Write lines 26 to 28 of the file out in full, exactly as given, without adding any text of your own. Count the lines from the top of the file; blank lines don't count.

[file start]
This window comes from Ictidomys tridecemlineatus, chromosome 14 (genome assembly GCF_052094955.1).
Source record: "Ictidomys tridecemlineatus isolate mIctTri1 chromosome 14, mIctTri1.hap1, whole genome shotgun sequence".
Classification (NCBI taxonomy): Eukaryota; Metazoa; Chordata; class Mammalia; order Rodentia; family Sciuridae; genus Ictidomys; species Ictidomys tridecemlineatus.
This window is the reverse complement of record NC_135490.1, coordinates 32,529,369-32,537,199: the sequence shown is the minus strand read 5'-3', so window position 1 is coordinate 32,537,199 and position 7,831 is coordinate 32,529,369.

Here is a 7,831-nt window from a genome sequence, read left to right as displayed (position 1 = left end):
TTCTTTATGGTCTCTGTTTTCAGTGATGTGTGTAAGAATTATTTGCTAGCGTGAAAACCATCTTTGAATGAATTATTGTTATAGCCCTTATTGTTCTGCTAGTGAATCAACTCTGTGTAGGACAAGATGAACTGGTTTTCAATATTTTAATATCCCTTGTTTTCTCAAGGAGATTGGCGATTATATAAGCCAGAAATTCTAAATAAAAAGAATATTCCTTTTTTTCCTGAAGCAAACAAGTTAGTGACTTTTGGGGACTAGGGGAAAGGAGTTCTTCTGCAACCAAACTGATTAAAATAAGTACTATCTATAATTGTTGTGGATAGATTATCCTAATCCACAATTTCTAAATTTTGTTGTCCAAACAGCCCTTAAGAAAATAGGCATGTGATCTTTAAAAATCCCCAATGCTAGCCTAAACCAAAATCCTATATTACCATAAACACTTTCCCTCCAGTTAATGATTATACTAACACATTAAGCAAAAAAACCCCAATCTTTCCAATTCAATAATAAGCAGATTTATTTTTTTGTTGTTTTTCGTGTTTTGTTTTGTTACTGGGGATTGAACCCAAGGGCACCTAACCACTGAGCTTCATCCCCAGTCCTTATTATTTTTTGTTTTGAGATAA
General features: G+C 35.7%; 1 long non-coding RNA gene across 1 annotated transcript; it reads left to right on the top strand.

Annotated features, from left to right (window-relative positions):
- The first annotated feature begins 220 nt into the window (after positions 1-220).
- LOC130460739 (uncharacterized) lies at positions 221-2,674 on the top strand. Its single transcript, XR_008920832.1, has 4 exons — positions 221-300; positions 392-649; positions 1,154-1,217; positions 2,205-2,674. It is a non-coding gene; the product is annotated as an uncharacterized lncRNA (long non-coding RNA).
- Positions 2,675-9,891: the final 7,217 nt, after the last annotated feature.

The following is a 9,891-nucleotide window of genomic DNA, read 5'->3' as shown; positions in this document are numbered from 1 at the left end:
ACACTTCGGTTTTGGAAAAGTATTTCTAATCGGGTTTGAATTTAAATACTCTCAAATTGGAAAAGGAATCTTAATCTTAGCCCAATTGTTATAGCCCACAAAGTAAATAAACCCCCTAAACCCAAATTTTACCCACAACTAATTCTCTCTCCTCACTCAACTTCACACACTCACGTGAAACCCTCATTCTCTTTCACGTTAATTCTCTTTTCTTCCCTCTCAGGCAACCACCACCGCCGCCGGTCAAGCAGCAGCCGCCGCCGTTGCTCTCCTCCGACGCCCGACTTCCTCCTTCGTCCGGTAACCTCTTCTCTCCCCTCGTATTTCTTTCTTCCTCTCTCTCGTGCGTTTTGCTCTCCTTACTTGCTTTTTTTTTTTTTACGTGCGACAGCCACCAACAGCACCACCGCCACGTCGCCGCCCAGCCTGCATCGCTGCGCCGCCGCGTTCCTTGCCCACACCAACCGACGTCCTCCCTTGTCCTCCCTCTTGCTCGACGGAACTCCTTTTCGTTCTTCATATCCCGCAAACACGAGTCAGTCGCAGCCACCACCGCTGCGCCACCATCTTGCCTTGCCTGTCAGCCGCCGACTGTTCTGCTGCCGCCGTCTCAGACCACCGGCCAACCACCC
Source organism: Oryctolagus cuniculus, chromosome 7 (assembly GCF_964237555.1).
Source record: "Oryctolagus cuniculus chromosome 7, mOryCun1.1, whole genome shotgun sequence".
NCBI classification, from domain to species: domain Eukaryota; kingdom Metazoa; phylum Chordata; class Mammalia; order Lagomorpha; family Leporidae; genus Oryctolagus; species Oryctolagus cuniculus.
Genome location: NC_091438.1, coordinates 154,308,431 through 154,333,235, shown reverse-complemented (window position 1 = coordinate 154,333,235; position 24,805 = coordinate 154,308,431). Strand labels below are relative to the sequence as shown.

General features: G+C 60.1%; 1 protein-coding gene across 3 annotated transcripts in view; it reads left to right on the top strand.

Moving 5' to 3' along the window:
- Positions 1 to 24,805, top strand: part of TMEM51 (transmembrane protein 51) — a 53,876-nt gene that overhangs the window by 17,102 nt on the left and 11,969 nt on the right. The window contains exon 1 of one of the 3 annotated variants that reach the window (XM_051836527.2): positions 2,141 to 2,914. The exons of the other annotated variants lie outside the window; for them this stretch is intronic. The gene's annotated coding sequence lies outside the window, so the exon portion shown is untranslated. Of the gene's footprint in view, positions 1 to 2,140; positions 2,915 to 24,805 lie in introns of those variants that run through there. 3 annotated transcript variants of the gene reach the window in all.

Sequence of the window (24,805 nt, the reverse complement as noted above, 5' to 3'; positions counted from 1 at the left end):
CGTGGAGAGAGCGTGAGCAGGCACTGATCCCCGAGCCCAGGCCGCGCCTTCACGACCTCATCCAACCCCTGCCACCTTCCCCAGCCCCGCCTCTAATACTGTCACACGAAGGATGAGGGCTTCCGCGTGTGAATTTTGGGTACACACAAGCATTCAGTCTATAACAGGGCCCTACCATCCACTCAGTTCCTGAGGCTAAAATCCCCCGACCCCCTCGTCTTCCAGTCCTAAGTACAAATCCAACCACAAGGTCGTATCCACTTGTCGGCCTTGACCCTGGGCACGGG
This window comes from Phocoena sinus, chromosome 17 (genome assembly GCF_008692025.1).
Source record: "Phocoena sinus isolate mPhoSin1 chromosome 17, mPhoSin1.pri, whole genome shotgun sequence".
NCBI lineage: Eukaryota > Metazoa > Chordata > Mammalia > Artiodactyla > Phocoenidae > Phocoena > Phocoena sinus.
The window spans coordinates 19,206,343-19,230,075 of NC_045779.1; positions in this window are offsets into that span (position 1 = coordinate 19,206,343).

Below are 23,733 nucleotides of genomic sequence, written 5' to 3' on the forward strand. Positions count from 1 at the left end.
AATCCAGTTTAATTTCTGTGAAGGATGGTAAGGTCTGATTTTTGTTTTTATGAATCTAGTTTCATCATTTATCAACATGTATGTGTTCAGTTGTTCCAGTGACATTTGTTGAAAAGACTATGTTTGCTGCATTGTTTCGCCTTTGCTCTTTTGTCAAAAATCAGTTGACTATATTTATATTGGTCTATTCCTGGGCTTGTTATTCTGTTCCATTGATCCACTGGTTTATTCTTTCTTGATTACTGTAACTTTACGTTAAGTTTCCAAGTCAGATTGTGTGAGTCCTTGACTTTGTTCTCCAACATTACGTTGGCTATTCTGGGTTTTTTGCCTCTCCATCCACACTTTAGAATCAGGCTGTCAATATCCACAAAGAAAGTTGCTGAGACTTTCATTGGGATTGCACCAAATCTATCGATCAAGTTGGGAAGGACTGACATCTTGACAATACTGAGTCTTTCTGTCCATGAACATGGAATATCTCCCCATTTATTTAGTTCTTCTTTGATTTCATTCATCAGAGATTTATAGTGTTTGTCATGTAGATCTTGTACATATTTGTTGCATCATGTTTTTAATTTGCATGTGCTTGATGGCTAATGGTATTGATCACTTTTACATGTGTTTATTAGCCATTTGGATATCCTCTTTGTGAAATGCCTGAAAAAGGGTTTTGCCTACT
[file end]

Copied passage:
The window spans coordinates 19,206,343-19,230,075 of NC_045779.1; positions in this window are offsets into that span (position 1 = coordinate 19,206,343).

Below are 23,733 nucleotides of genomic sequence, written 5' to 3' on the forward strand. Positions count from 1 at the left end.
AATCCAGTTTAATTTCTGTGAAGGATGGTAAGGTCTGATTTTTGTTTTTATGAATCTAGTTTCATCATTTATCAACATGTATGTGTTCAGTTGTTCCAGTGACATTTGTTGAAAAGACTATGTTTGCTGCATTGTTTCGCCTTTGCTCTTTTGTCAAAAATCAGTTGACTATATTTATATTGGTCTATTCCTGGGCTTGTTATTCTGTTCCATTGATCCACTGGTTTATTCTTTCTTGATTACTGTAACTTTACGTTAAGTTTCCAAGTCAGATTGTGTGAGTCCTTGACTTTGTTCTCCAACATTACGTTGGCTATTCTGGGTTTTTTGCCTCTCCATCCACACTTTAGAATCAGGCTGTCAATATCCACAAAGAAAGTTGCTGAGACTTTCATTGGGATTGCACCAAATCTATCGATCAAGTTGGGAAGGACTGACATCTTGACAATACTGAGTCTTTCTGTCCATGAACATGGAATATCTCCCCATTTATTTAGTTCTTCTTTGATTTCATTCATCAGAGATTTATAGTGTTTGTCATGTAGATCTTGTACATATTTGTTGCATCATGTTTTTAATTTGCATGTGCTTGATGGCTAATGGTATTGATCACTTTTACATGTGTTTATTAGCCATTTGGATATCCTCTTTGTGAAATGCCTGAAAAAGGGTTTTGCCTACT